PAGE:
CPD – Mostly sitting with Nellie


I have used the expression ‘sitting with Nellie’ because a great deal of my professional development has been on-the-job and opportunistic. There are some who take a dim view of this approach; I’d argue that judicious choices in formal and informal development have worked quite well for me. The one thing that has run through it is that it is MY development.


When Alison Peacock spoke about learning without limits during my PGCE at the Institute of Education, I raised my hand. “How do I get a job at your school?” This has been my approach to CPD throughout my careers. I use the plural because I’ve had a few. They have been characterised by continual professional development, a state of becoming rather than being. So I can only approach this subject in a rather long-winded way, from the beginning.


In 1992, early on in my working life, Dr David Butcher, director of the General Management programme at Cranfield University, said something that has stuck with me throughout my careers. “If we want it enough, each of us is capable of unlimited development.” Some in the room passed cynical glances; naively, I believed it. At the time, our company was undergoing a programme of corporate and personal change. Besides grading for two belts in karate (a group of us chose a somewhat unorthodox way of illustrating David’s point), I took every opportunity that the company could offer.


But even before that, shortly after my attempt at a PhD in medieval ecclesiastical history had ended in temporary work counting cars on the M5 and M6, I’d embarked on my professional development. The company, a transport planning consultancy, could see that I was capable of more, and they needed someone who could persuade and inform their clients. So I became a marketing assistant. By night, I studied alongside other half-awake men and women for my graduate diploma in marketing and gained my membership of the Chartered Institute of Marketing. After a shaky start to my career, the course and the qualification gave me the credibility I needed amongst consultants who considered ‘non fee-earners’ as superfluous. Of equal importance, then and throughout my career, was the guidance and sponsorship of a senior leader. At first a director, then the Managing Director: they recognised my potential, set me the initial challenge, supported me in my development and demanded more of me than I believed myself capable of delivering.

When the company hit huge difficulties and had to be bailed out by venture capitalists, I managed my second step in my professional development in an equally unorthodox way. The ‘company doctor’ had made me redundant but wanted to know if there was any future for the firm, so he asked me to carry out a competitor analysis. Of course, I said, knowing little or nothing of how to do it. Youth, chutzpah and the need for the daily fee prevailed. In order to fulfil my brief, I turned to my father-in-law, a retired corporate finance director, who taught me how to read between the lines of company accounts, to smell out problems. Hours of conversations with him, pages of scribbled ratios and days at Companies House led to a report that revealed the parlous state of most of my former company’s competitors. Thanks once again to some high expectations of me, and thanks to my father-in-law’s tuition, I’d emerged as a jobbing freelance consultant.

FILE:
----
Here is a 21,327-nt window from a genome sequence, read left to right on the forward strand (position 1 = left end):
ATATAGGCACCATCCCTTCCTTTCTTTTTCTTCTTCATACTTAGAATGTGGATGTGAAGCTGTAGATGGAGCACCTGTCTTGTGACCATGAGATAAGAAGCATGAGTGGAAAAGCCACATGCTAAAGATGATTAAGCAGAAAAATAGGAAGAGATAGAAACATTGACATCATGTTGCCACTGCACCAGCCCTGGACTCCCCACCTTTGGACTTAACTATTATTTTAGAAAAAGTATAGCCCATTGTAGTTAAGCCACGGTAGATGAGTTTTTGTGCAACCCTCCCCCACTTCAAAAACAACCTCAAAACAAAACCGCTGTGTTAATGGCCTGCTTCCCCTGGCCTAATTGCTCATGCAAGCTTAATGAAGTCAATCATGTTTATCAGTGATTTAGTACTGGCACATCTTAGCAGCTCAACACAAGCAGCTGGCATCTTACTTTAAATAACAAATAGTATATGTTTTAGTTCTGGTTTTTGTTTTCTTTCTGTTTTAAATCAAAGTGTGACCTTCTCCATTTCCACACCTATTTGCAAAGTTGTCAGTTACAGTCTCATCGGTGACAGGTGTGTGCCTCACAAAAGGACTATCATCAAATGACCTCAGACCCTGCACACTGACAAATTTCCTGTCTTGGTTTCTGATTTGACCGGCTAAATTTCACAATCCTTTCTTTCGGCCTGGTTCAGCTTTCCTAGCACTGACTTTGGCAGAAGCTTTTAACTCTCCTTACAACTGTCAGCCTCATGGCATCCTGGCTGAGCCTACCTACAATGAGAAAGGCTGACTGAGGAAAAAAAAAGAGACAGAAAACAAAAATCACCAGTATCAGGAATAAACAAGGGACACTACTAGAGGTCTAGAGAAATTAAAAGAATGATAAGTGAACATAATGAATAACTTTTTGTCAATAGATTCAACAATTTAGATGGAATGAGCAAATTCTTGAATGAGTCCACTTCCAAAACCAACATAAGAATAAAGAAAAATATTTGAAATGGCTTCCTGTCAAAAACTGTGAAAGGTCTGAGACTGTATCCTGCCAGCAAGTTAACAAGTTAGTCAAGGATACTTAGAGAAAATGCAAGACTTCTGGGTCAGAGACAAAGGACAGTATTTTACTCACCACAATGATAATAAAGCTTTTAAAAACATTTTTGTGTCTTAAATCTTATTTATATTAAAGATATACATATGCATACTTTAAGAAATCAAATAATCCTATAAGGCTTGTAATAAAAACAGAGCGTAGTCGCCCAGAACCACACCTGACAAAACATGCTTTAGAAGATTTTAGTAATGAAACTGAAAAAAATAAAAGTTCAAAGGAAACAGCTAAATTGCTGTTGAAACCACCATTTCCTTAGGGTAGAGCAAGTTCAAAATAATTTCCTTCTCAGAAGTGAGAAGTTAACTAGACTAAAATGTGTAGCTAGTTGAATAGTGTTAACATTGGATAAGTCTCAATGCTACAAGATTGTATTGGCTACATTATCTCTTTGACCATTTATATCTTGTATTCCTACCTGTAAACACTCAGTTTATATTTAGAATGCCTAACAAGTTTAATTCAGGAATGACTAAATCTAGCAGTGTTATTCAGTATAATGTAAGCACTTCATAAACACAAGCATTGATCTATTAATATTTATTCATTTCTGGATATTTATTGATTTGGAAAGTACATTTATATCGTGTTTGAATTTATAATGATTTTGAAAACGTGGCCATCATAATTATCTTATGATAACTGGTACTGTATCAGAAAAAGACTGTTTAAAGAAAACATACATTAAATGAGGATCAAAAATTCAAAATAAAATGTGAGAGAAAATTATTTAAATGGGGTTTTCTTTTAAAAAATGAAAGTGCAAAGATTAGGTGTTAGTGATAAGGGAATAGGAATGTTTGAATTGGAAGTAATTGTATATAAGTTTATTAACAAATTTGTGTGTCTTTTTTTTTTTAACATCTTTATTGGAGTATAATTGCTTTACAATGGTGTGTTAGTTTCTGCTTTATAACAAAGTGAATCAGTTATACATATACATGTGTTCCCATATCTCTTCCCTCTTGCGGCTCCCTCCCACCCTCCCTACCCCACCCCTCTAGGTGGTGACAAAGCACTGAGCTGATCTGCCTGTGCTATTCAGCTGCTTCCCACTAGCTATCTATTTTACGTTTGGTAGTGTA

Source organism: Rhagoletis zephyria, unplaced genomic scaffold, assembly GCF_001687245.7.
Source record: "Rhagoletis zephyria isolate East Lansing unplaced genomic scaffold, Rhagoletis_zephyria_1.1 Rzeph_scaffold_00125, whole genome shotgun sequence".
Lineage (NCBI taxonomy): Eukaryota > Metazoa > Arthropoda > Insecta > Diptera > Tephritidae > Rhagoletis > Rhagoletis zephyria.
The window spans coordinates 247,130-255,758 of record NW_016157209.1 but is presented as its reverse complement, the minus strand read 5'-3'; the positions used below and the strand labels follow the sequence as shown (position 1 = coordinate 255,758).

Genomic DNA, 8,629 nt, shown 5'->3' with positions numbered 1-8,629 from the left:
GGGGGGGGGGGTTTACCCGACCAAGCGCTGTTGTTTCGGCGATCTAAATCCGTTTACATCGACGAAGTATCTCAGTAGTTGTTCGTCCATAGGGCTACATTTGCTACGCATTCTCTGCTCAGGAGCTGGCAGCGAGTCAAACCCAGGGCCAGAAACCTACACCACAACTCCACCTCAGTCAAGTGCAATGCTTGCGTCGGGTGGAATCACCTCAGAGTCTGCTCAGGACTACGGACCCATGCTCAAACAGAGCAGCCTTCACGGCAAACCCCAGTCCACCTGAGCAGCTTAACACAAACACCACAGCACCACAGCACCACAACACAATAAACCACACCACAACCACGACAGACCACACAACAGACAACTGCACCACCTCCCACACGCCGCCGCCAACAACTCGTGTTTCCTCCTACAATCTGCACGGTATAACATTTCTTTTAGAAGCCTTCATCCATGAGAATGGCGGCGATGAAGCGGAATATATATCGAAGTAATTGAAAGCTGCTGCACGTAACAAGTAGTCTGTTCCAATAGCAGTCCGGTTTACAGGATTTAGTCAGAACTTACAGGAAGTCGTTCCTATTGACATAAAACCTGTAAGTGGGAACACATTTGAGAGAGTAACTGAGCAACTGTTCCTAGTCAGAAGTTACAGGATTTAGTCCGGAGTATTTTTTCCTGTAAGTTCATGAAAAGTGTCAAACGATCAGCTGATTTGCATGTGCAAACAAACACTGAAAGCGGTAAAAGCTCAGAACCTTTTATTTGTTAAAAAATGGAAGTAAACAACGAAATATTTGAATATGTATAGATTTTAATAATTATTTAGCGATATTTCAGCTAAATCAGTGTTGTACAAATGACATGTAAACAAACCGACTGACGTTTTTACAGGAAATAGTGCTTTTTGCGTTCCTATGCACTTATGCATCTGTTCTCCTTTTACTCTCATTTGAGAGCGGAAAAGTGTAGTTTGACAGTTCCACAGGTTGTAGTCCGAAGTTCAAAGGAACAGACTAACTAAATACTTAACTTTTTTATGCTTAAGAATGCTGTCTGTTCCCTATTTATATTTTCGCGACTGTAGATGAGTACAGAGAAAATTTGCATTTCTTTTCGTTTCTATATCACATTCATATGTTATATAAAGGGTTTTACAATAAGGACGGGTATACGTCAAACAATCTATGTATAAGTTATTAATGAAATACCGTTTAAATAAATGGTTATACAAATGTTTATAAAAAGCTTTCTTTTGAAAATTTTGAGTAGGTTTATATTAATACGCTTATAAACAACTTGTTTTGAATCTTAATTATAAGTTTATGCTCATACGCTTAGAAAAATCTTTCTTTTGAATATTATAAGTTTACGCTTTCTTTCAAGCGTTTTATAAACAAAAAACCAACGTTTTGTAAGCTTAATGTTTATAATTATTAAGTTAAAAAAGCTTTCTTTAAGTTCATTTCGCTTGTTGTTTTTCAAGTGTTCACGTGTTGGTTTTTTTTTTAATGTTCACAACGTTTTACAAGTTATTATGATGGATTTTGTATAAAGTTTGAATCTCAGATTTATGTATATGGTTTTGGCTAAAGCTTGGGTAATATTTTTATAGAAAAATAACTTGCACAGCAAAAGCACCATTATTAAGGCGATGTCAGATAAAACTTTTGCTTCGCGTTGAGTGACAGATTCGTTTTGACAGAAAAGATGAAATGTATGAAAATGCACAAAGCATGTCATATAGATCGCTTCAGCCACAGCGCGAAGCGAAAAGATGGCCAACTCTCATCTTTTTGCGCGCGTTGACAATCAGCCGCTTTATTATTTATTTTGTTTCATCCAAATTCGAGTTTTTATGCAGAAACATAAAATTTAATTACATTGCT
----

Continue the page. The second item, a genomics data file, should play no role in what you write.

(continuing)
My twenty years in management consultancy began in a marketing capacity, but once again the sponsorship, direction and challenge of senior leaders led to huge changes in my career and capabilities. I’d only intended to work there for a year, to raise enough money to pay for a law conversion course. But it felt dishonest, so I told the chairman and asked for his advice on my career. “Stick with me and I’ll make you very well off,” he replied. Though mistaking my motivation, his offer of support convinced me to stay. The managing director then took me under his wing. He saw the makings of a management consultant in me and explicitly offered me a steep and unorthodox route into the profession, almost an apprenticeship. Looking back on the twenty years there, I pride myself on only having read one book about management, ‘Maverick!’ By Ricardo Semler. Though I could see the benefits of books for others, my preferred ways of learning were on the job.


I was assigned to a very experienced consultant as his assistant in interviews, information collection, analysis, report writing and presentation. I thought I had a decent brain and a way with words: he taught me what not to say, what to say and how to say it. In some pretty bruising conversations, in which I had to learn that I couldn’t simply expect to apply my prior learning to this new role, he shaped me as a consultant.